Basic Guide to Suturing


Providing adequate analgesia to patients prior to performing procedures is not only beneficial to patient, but also aids the clinician. Importantly, the patient's experience of the entire process will often determine how happy they feel about the eventual outcome. Often the most painful part of the procedure in community and emergency department settings will be the infiltration of the local anaesthetic.

With infiltrating local anaesthetic there are a number of tips, tricks and steps that you can take to simplify the process and minimise the pain. I have sourced this advice from my fellow clinicians, the literature and across the web. If you have any tips please feel free to share them in the comments section below. This is an adjunct post to the Basic Guide to Suturing Series.

So here is the quick users guide to reducing the pain of and improving your local anaesthetic administration.

Dose Correctly

Getting the right dose either using the traditional calculations or this handy little dosing nomogram - http://www.aliem.com/pv-card-local-anesthetic-toxicity-calculations/
And from the literature http://onlinelibrary.wiley.com/doi/10.1111/anae.12679/full

IBW Calculator - http://www.mdcalc.com/ideal-body-weight/#about-calculator
 

Onset (min) Duration (min) Max dose (mg/kg) Max mg (70kg person)
Lignocaine (1% or 2%)
(Xylocaine)
2 15-60 3mg/kg 220mg
(11mL 2%)
(22mL 1%)
Lignocaine with adrenaline
(1% or 2%)
2 120-360 7mg/kg 500mg
(25mL 2%)
(50mL 1%)
Bupivicaine (0.25%)
(Marcain)
5 120-240 2.5mg/kg 175mg(50mL)
Bupivicaine with adrenaline 5 180-420 3mg/kg 225mg
Prilocaine (0.5% or 1%)
(Citanest)
2 30-90 7mg/kg 500mg<70kg 1="" ml="" td="">
Ropivocaine (0.25%)
(Naropin)
5 120-360 3mg/kg 225mg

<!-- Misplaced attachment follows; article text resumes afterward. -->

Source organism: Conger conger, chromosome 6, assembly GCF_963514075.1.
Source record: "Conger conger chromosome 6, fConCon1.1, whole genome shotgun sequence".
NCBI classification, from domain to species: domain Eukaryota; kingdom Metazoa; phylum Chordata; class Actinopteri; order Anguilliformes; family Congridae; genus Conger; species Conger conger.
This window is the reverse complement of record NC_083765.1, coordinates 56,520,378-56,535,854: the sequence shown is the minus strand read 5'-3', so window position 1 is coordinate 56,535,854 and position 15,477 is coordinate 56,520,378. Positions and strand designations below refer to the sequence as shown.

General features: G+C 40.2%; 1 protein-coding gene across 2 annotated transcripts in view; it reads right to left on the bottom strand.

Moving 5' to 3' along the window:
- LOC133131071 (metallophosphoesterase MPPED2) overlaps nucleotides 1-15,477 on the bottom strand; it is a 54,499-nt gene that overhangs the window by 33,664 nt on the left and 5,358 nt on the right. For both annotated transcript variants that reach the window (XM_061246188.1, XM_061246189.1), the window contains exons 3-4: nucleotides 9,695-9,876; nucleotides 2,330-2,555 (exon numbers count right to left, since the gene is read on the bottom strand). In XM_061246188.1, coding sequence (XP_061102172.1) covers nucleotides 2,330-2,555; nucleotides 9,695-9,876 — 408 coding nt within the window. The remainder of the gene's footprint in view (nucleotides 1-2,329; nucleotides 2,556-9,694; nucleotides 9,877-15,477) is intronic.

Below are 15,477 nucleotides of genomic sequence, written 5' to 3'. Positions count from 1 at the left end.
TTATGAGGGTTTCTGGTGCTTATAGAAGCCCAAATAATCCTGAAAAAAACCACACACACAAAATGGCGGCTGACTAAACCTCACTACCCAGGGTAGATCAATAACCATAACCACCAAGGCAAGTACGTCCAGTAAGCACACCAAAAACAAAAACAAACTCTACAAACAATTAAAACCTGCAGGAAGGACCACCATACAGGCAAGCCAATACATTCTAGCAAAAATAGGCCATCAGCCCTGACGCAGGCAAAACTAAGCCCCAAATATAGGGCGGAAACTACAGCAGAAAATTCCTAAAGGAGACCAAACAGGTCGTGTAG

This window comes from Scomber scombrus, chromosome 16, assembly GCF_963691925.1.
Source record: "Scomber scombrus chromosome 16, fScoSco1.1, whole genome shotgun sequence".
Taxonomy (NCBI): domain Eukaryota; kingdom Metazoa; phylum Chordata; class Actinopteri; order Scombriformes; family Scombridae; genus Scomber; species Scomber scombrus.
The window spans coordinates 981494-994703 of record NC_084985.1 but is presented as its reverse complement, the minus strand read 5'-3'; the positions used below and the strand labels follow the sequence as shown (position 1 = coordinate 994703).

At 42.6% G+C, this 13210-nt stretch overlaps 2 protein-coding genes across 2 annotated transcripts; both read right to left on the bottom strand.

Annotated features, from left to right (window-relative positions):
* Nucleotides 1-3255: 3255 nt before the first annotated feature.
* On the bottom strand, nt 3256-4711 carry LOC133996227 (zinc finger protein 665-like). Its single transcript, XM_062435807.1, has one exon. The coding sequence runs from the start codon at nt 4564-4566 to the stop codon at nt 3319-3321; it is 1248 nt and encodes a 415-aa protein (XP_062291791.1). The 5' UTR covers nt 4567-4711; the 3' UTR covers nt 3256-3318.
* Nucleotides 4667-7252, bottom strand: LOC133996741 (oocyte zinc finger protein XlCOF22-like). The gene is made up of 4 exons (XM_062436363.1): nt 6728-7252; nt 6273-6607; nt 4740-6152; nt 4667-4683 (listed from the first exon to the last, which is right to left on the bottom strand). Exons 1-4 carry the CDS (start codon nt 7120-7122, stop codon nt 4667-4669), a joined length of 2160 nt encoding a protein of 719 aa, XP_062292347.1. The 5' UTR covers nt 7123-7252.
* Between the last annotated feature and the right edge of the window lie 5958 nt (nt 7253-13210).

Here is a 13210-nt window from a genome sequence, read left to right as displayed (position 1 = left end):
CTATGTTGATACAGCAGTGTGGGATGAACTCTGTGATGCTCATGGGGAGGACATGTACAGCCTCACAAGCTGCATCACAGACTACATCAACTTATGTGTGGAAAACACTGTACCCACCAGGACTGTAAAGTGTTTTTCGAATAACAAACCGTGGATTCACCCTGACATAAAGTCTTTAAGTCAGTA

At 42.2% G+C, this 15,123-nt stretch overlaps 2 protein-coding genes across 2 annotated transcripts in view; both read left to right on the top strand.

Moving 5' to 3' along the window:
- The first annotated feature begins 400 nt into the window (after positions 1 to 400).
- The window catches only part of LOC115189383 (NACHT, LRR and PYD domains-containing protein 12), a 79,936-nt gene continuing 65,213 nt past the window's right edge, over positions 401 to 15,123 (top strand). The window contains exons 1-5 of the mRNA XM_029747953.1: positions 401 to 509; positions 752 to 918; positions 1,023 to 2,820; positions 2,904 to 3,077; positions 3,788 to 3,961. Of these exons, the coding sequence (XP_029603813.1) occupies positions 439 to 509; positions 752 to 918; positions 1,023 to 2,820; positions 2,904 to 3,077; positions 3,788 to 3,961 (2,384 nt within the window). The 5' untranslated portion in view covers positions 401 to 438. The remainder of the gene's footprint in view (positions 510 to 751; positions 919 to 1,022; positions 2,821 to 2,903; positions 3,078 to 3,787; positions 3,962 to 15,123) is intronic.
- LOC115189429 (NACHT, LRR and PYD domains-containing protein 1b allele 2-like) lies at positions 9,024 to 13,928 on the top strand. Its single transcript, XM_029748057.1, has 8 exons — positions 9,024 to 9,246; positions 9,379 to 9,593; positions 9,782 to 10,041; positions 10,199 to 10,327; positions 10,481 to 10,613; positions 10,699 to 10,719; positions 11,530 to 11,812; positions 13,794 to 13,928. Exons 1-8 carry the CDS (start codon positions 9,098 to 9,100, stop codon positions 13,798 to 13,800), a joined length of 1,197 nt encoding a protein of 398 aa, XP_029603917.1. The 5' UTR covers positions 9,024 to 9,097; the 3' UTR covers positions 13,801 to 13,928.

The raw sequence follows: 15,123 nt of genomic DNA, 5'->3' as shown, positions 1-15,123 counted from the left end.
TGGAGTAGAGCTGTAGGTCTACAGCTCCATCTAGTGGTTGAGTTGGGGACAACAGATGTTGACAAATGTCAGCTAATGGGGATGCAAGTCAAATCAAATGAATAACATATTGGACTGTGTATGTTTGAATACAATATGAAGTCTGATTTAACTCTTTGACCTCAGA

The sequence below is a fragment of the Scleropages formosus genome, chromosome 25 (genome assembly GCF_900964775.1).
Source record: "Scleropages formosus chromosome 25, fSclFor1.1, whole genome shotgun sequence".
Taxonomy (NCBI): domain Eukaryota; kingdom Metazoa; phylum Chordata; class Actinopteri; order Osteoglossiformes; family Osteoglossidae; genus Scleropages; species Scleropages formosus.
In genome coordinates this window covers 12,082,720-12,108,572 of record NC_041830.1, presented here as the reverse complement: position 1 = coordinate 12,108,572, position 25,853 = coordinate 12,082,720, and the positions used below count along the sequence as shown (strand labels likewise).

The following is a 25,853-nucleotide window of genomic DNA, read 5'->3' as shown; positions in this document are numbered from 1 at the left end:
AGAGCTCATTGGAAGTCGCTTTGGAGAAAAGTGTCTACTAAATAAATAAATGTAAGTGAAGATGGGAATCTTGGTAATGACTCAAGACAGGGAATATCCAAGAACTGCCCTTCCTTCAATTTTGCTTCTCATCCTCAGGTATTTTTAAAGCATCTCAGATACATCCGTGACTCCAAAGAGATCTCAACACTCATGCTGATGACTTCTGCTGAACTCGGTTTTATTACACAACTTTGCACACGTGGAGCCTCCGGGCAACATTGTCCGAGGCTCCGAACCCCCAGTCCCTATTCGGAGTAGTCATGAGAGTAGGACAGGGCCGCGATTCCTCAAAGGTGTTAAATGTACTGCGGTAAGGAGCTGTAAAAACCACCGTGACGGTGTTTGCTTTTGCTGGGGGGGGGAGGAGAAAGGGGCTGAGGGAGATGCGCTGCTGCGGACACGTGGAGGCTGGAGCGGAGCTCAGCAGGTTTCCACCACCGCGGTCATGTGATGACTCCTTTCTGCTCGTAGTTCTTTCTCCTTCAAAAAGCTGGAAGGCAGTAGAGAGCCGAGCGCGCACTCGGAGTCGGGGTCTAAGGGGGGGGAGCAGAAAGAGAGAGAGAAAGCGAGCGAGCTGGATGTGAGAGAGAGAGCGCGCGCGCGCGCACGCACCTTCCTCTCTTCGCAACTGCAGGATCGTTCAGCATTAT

Solution preparation for minimal pain

  • Appropriate dosing
  • Buffer with sodium bicarbonate(e.g. 1mL of 8.4% sodium bicarbonate to 9 mL of 1% lignocaine.)
  • Warm the LA

Equipment

  • Smallest needle
  • Longer needle: requiring fewer injection points to cover the same area
  • Consider using a diabetic needle for first infiltration
  • Use fresh needles (i.e. sharper needles)
  • Appropriate syringe size (less pressure, and less likely to overdose)

Patient preparation

  • Look away
  • Distraction (e.g. smartphones, music, tv)
  • Gentle pinching or vibration adjacent to the site of injection

Paediatric Population

  • Use 1% for paeds patients.
  • Play specialist
  • Topical Analgesia
  • - ALA (Laceraine): a combination of 0.5% amethocaine, 4% lignocaine and 0.1% adrenaline
  • - EMLA is non-sterile and not approved for application to broken skin
  • Consider other options; e.g. gas, procedural sedation etc.

Further reading;

Procedural

  • Topical Anaesthetic
  • Inject into Subcutaneous Fat if There Is an Open Wound
  • Infiltrate through wound edges, rather than unbroken skin (clean wound)
  • Stabilise the Syringe Holding Hand to Minimise Needle Movement
  • Inject Very Slowly
  • Keep the Local Anaesthetic Wheal 10 mm ahead of the Needle Tip
  • Decrease number of insertions
  • Use smallest volume necessary

Get feedback from your patients

  • Getting feedback from your patients can help learn what works and what does not when administering local anaesthetic, to give the patient the most ideal experience.

References/Further Reading

  • http://www.ncbi.nlm.nih.gov/pubmed/17499653 
  • http://www.mdedge.com/cutis/article/100528/practice-management/minimize-pinch-and-burn-tips-and-tricks-reduce-injection

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